Monday 26 February 2018

ECB’s Liikanen says budget cuts may slow growth in euro area

Kati Pohjanpalo

European Central Bank council member Erkki Liikanen said budget cuts may slow economic growth in the euro area.

“The sovereign debt crisis has increased the downside risks to the growth forecast,” Liikanen, 59, who also heads the Finnish central bank, said in a press briefing in Helsinki today.

“Faster-than-expected consolidation of public finances could contribute to slower short-term growth.”

The ECB, led by President Jean-Claude Trichet, has started buying securities to boost liquidity on the market for European bonds.

The region’s economy expanded 0.2pc in the first three months of this year, extending the recovery to a third straight quarter.

The 16-nation euro area may see growth of 0.9pc this year and 1.5pc in 2011, the European Commission, the EU’s executive body, forecast on May 5.

The long-term impact of fiscal consolidation is “positive,” as sustainable growth “isn’t possible without healthy public finances,” Liikanen said.

The average budget deficit in the euro region may widen to 6.6pc of gross domestic product this year before easing to 6.1pc next year, the commission projects. That’s more than double the EU’s 3pc limit.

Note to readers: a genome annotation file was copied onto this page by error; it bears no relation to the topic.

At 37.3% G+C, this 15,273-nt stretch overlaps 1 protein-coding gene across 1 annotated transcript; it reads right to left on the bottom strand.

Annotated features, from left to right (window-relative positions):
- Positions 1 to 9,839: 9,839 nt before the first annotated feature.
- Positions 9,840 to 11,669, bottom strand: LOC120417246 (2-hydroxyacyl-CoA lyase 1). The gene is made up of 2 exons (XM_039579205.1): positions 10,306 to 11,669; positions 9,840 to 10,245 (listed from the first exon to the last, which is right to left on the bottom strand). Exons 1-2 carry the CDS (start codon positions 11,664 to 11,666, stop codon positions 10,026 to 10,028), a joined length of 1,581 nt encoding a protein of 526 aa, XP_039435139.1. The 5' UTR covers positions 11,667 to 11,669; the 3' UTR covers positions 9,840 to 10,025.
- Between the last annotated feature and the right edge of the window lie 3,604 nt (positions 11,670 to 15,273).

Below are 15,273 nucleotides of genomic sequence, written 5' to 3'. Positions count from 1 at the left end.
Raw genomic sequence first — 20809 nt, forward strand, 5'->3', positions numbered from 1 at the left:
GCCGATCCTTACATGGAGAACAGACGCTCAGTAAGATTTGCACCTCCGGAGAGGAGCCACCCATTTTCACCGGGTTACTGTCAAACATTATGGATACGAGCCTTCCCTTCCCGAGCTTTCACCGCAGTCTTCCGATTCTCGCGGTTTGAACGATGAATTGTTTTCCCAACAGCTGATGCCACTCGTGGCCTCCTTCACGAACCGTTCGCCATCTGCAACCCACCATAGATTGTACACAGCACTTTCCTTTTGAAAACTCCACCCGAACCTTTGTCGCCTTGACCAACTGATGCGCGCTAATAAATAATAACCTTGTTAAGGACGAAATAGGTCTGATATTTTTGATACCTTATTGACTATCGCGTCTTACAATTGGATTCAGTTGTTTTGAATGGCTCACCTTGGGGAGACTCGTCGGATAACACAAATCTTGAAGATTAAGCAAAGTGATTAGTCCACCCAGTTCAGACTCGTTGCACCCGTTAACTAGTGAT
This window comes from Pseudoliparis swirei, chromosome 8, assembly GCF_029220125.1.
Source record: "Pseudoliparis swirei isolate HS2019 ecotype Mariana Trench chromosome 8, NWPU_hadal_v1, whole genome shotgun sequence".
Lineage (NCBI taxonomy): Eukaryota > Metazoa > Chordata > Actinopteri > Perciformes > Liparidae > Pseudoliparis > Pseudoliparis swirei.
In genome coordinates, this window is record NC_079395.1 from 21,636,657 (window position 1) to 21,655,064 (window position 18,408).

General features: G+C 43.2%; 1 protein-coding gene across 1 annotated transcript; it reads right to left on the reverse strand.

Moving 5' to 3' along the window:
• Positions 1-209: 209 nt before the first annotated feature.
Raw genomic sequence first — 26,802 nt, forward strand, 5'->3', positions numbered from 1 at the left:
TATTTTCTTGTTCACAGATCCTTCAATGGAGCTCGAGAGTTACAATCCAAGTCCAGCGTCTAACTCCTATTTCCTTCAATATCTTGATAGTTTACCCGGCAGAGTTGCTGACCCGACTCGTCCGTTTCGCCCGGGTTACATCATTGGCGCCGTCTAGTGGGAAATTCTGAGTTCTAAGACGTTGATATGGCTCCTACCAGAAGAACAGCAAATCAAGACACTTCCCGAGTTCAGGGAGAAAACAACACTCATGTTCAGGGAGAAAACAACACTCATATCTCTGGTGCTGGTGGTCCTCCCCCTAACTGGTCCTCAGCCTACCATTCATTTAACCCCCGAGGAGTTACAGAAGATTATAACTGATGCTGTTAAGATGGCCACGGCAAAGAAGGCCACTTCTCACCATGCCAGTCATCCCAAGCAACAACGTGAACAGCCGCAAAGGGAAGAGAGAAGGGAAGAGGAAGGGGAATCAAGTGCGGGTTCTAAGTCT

European leaders meet in Brussels today to discuss the unprecedented financial backstop to support high-deficit nations such as Spain and defend the euro.

The single currency has fallen 14pc this year as Greece’s near-default fueled concern about rising debt in the region.

On the central bank’s bond-purchase program, Liikanen said “the Securities Markets Program doesn’t represent a relaxation of monetary policy” and all liquidity added to the market will be removed “in full.”

The central bank, which has kept its benchmark interest rate at a record low of 1pc for more than a year, is “inflexibly attached” to its price-stability objective “under all circumstances,” he said.

Europe’s aid plan “created an opportunity to take further action and it’s important that Europe use the time well,” World Bank President Robert Zoellick said in an interview late yesterday in New York. “We’re not through that period by any means yet.”


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